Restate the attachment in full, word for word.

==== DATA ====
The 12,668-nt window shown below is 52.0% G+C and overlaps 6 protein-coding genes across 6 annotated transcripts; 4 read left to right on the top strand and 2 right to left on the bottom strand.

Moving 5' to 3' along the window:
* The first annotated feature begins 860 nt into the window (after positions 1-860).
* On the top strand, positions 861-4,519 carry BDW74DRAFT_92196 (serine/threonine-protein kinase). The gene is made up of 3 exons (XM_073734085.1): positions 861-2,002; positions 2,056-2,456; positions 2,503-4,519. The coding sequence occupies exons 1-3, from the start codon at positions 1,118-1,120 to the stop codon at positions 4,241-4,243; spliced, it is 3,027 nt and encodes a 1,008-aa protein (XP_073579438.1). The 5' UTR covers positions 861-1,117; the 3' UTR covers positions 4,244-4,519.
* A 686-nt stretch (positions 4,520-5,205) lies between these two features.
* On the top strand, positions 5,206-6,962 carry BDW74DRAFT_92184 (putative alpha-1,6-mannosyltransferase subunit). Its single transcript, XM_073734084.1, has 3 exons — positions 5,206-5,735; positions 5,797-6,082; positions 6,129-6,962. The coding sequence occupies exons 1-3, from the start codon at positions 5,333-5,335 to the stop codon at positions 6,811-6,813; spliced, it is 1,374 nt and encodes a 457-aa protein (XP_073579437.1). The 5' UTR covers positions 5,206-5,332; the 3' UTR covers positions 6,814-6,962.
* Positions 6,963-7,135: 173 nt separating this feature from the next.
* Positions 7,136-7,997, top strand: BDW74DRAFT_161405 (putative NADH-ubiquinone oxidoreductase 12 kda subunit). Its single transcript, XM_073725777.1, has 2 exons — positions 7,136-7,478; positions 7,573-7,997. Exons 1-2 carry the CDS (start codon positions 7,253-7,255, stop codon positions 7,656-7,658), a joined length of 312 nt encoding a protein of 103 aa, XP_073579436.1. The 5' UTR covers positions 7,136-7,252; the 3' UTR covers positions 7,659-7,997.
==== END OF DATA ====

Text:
The 12,668-nt window shown below is 52.0% G+C and overlaps 6 protein-coding genes across 6 annotated transcripts; 4 read left to right on the top strand and 2 right to left on the bottom strand.

Moving 5' to 3' along the window:
* The first annotated feature begins 860 nt into the window (after positions 1-860).
* On the top strand, positions 861-4,519 carry BDW74DRAFT_92196 (serine/threonine-protein kinase). The gene is made up of 3 exons (XM_073734085.1): positions 861-2,002; positions 2,056-2,456; positions 2,503-4,519. The coding sequence occupies exons 1-3, from the start codon at positions 1,118-1,120 to the stop codon at positions 4,241-4,243; spliced, it is 3,027 nt and encodes a 1,008-aa protein (XP_073579438.1). The 5' UTR covers positions 861-1,117; the 3' UTR covers positions 4,244-4,519.
* A 686-nt stretch (positions 4,520-5,205) lies between these two features.
* On the top strand, positions 5,206-6,962 carry BDW74DRAFT_92184 (putative alpha-1,6-mannosyltransferase subunit). Its single transcript, XM_073734084.1, has 3 exons — positions 5,206-5,735; positions 5,797-6,082; positions 6,129-6,962. The coding sequence occupies exons 1-3, from the start codon at positions 5,333-5,335 to the stop codon at positions 6,811-6,813; spliced, it is 1,374 nt and encodes a 457-aa protein (XP_073579437.1). The 5' UTR covers positions 5,206-5,332; the 3' UTR covers positions 6,814-6,962.
* Positions 6,963-7,135: 173 nt separating this feature from the next.
* Positions 7,136-7,997, top strand: BDW74DRAFT_161405 (putative NADH-ubiquinone oxidoreductase 12 kda subunit). Its single transcript, XM_073725777.1, has 2 exons — positions 7,136-7,478; positions 7,573-7,997. Exons 1-2 carry the CDS (start codon positions 7,253-7,255, stop codon positions 7,656-7,658), a joined length of 312 nt encoding a protein of 103 aa, XP_073579436.1. The 5' UTR covers positions 7,136-7,252; the 3' UTR covers positions 7,659-7,997.